Catherine celebrated on her own, as her friends from England flew in.
I orchestrated a surprise party for Riannon because she was feeling blue about Niels not coming. With the help of Lora, I baked a secret cake. With Uska as the excuse. luring Riannon out of the house, the rest of us commenced cutting fruits, baking fish and setting out the surprise dinner.
Riannon made a wish on her double-chocolate-johannesberry with a plum jelly filling and chocolate cream cheese frosting, topped with raspberries cake, which I must say was delicious (if I am allowed to say that about my own cakes), if a bit misshapen.
Shortly after this picture, Nicole and I went running for the bus, which we missed. So we high-tailed it to the train station, where we caught a taxi to the University and still made it on time for class, just barely.
Friday, we celebrated Christine's birthday. But let me back up a bit. See Walter and the other TEA representatives from our program were coming down this weekend for the annual Klagenfurt Autro-American Thanksgiving on Saturday, which meant we were hosting 3 people in our home for the weekend. Walter was the guy I replaced at my current school and he now lives in Vienna. He came back to visit the school Friday morning. From there Riannon and I met and went to our new Couchsurfing friend's art exhibit at the Messe and from there we went straight to Christine's birthday dinner at Salud's, a Mexican restaurant...well pretend Mexican restaurant. Right after dinner I left the group, to re-join Walter and the head English teacher at a classical music concert. During the intermission, we received frantic calls from the TEA head that she was lost on her way from Vienna to Klagenfurt and couldn't find our address. I sent her Riannon's way and hoped they would find each other before rejoining the concert. At the end, Walter and I quickly went back to my house, where a group had gathered and our 3 new additions soon arrived. At last, we lit the candles and wished Christine a happy birthday.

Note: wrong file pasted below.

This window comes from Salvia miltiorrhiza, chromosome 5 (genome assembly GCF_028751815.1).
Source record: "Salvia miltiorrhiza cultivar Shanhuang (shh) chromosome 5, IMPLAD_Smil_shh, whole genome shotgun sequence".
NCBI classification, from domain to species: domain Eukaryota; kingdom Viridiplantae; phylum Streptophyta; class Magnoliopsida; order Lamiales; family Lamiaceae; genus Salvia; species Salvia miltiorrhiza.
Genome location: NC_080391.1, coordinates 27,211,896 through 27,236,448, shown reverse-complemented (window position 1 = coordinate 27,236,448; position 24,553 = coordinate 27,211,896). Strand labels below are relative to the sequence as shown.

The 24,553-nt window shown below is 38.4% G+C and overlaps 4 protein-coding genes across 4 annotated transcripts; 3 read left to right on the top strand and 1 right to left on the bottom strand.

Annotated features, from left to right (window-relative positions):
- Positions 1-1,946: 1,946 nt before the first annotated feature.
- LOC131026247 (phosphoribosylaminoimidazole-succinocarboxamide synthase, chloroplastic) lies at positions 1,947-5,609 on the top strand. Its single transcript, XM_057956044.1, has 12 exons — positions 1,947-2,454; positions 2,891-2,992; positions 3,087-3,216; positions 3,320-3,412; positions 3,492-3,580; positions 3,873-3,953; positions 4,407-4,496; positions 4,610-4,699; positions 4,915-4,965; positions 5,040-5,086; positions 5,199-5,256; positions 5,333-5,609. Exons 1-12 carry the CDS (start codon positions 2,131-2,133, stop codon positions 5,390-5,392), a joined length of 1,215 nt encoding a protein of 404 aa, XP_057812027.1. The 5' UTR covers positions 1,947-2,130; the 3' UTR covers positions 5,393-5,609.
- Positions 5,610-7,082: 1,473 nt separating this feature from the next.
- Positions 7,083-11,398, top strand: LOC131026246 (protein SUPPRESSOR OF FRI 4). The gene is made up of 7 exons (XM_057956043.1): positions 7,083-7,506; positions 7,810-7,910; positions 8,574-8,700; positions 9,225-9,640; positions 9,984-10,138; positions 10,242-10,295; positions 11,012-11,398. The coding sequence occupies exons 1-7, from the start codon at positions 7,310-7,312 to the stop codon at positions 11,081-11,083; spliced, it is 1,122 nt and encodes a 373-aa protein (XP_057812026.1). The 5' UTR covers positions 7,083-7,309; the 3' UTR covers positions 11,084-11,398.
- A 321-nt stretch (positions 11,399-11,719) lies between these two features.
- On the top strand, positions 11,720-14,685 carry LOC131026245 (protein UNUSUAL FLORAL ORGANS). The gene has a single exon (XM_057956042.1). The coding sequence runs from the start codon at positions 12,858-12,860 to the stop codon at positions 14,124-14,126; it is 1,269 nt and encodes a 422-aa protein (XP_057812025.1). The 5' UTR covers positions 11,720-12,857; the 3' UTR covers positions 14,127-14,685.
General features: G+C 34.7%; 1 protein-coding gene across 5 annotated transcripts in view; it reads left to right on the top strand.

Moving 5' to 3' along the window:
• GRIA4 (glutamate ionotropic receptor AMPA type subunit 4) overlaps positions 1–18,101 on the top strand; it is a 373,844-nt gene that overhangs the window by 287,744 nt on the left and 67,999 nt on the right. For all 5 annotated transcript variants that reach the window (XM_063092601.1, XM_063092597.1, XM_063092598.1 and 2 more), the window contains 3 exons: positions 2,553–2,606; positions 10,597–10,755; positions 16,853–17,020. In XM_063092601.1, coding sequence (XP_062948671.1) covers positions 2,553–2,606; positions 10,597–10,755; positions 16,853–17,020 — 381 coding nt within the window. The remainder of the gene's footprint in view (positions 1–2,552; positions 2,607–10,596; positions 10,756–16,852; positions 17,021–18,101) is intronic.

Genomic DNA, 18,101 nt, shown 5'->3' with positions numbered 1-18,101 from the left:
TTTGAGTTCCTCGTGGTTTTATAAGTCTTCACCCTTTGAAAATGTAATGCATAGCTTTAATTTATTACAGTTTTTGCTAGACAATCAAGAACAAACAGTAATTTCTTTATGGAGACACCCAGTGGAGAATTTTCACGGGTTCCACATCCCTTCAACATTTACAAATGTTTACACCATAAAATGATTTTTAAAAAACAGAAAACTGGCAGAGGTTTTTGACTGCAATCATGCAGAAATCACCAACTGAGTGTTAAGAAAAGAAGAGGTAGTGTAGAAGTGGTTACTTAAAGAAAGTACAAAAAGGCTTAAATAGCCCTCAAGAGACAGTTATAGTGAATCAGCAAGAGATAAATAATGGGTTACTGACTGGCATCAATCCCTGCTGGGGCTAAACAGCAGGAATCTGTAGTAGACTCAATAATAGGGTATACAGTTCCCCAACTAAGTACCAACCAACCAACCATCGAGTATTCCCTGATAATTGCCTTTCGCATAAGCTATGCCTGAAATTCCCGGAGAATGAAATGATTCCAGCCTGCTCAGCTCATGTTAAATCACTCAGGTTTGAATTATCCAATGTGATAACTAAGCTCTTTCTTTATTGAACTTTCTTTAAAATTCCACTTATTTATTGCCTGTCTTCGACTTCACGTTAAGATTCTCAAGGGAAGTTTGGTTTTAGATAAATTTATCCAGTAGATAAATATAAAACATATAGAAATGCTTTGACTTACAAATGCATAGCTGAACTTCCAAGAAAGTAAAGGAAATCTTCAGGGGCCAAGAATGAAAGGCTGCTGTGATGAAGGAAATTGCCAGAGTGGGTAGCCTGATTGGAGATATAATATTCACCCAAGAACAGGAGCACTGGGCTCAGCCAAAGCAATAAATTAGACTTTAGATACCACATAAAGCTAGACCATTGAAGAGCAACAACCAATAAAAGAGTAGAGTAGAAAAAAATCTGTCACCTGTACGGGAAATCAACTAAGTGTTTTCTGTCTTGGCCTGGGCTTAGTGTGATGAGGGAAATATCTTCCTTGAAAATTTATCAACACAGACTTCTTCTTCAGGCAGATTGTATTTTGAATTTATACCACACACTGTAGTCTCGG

The next morning, I marched the 3 over to the guided tour of Klagenfurt, followed along for a bit and then returned home.
Close to the opening time of the Christmasmarket in the center of Klagenfurt, Riannon and I donned or dirndls
Riannon and I before heading out
Here we are freezing in our dindls, waiting for the grand opening
Lora joined us and the three of us met our ride to the Austro-American Thanksgiving dinner.
me at dinner
The dinner was delicious...but not quite Thanksgiving. We had Knödel instead of stuffing and because I was wearing a dirndl, the crowd insisted I stand up and sing songs from The Sound of Music with one of our three guests, who also happens to be an opera singer in training. Riannon left early due to a splitting headache.
The next morning our three guests were gone, already left for the train back to Vienna, by the time Riannon and I were preparing breakfast.
And that was Thanksgiving the First.